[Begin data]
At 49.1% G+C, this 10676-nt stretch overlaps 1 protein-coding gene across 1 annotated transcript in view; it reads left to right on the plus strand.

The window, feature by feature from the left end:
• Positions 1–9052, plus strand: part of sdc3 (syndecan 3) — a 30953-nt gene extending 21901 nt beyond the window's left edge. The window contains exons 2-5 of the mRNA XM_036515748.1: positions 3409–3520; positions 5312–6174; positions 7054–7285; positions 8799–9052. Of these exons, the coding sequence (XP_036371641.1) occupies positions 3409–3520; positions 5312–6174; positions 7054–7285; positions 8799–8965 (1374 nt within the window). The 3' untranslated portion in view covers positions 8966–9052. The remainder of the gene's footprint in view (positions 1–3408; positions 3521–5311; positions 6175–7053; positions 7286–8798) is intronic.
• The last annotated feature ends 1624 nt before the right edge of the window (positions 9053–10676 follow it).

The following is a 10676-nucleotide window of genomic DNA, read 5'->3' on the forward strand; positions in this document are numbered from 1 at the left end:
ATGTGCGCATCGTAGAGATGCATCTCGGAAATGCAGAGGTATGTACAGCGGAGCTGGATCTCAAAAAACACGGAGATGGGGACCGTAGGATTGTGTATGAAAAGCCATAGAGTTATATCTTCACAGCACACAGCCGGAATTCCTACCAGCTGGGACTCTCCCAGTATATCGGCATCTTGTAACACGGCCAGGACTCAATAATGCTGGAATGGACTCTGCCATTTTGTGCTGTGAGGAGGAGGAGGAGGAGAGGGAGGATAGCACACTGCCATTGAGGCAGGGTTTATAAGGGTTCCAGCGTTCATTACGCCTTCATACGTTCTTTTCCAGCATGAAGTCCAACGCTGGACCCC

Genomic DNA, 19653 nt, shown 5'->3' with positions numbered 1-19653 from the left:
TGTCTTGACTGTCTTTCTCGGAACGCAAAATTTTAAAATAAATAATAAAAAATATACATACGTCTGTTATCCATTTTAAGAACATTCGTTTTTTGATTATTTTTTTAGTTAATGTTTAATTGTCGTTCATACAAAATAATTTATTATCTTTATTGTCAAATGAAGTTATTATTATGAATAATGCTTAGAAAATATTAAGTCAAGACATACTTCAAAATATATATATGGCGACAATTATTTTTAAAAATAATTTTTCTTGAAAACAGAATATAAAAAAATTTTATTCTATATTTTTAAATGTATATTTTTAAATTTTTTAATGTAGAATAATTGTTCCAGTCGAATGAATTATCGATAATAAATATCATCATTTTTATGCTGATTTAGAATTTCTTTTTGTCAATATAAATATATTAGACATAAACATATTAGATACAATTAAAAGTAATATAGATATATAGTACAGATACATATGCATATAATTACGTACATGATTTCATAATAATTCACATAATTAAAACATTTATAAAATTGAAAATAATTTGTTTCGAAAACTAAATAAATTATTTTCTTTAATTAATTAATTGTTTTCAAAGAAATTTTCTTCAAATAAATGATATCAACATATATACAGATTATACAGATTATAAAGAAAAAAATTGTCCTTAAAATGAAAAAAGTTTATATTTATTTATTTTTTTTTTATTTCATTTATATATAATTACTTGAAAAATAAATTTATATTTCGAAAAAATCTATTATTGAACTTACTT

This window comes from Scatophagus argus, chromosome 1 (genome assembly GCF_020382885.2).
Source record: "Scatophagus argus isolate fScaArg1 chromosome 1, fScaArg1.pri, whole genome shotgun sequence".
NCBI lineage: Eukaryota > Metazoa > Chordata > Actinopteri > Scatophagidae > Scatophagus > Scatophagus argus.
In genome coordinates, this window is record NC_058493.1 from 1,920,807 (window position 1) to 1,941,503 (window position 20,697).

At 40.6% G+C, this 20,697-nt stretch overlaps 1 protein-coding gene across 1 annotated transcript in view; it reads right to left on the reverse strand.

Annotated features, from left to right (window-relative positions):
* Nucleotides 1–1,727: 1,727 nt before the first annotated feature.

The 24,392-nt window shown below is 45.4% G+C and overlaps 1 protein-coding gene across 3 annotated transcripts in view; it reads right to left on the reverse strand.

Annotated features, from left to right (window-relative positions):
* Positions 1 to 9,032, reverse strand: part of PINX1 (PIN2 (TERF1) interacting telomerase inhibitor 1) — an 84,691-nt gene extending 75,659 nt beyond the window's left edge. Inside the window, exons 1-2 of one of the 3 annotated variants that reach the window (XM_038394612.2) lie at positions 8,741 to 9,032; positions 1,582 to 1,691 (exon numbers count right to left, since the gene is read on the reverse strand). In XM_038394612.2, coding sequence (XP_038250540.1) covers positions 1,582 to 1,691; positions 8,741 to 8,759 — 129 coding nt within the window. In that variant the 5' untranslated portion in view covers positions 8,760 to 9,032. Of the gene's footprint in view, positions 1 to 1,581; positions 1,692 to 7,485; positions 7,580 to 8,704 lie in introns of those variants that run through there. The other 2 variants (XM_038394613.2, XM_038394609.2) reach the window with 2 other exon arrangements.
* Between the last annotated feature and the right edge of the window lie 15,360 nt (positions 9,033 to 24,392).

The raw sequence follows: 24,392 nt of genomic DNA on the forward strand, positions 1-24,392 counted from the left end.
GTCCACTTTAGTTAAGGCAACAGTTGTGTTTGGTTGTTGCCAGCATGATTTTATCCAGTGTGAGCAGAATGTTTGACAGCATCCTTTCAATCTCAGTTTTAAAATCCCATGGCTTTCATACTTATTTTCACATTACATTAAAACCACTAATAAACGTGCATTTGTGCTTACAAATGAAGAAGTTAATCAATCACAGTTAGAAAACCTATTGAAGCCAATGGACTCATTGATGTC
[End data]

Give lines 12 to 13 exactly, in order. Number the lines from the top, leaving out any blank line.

In genome coordinates, this window is record NC_058493.1 from 1,920,807 (window position 1) to 1,941,503 (window position 20,697).

At 40.6% G+C, this 20,697-nt stretch overlaps 1 protein-coding gene across 1 annotated transcript in view; it reads right to left on the reverse strand.